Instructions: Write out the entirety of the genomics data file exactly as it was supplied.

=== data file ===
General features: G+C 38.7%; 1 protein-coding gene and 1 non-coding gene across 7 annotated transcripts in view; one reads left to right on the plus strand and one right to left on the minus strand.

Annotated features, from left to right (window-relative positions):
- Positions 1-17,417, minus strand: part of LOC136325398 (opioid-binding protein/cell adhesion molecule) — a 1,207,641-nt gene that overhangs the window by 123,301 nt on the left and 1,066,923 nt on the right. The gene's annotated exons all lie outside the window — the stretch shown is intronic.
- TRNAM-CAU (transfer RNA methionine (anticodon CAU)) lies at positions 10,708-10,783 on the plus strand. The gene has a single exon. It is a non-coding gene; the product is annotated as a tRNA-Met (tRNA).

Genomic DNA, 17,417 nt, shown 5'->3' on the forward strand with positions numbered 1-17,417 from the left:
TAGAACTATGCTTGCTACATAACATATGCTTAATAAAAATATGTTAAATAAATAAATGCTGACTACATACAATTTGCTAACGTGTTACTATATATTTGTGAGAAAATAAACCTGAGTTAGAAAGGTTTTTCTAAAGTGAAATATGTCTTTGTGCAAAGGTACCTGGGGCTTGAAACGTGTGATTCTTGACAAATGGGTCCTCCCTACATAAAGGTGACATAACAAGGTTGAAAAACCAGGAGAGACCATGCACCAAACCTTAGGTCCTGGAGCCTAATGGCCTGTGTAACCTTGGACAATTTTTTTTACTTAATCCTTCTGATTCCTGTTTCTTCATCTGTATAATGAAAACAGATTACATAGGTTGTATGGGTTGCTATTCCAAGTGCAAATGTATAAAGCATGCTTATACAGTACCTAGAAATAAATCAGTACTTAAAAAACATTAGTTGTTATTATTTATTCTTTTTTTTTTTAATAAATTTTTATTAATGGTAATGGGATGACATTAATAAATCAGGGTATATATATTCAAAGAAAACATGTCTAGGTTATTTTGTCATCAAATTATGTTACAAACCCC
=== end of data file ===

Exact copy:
General features: G+C 38.7%; 1 protein-coding gene and 1 non-coding gene across 7 annotated transcripts in view; one reads left to right on the plus strand and one right to left on the minus strand.

Annotated features, from left to right (window-relative positions):
- Positions 1-17,417, minus strand: part of LOC136325398 (opioid-binding protein/cell adhesion molecule) — a 1,207,641-nt gene that overhangs the window by 123,301 nt on the left and 1,066,923 nt on the right. The gene's annotated exons all lie outside the window — the stretch shown is intronic.
- TRNAM-CAU (transfer RNA methionine (anticodon CAU)) lies at positions 10,708-10,783 on the plus strand. The gene has a single exon. It is a non-coding gene; the product is annotated as a tRNA-Met (tRNA).

Genomic DNA, 17,417 nt, shown 5'->3' on the forward strand with positions numbered 1-17,417 from the left:
TAGAACTATGCTTGCTACATAACATATGCTTAATAAAAATATGTTAAATAAATAAATGCTGACTACATACAATTTGCTAACGTGTTACTATATATTTGTGAGAAAATAAACCTGAGTTAGAAAGGTTTTTCTAAAGTGAAATATGTCTTTGTGCAAAGGTACCTGGGGCTTGAAACGTGTGATTCTTGACAAATGGGTCCTCCCTACATAAAGGTGACATAACAAGGTTGAAAAACCAGGAGAGACCATGCACCAAACCTTAGGTCCTGGAGCCTAATGGCCTGTGTAACCTTGGACAATTTTTTTTACTTAATCCTTCTGATTCCTGTTTCTTCATCTGTATAATGAAAACAGATTACATAGGTTGTATGGGTTGCTATTCCAAGTGCAAATGTATAAAGCATGCTTATACAGTACCTAGAAATAAATCAGTACTTAAAAAACATTAGTTGTTATTATTTATTCTTTTTTTTTTTAATAAATTTTTATTAATGGTAATGGGATGACATTAATAAATCAGGGTATATATATTCAAAGAAAACATGTCTAGGTTATTTTGTCATCAAATTATGTTACAAACCCC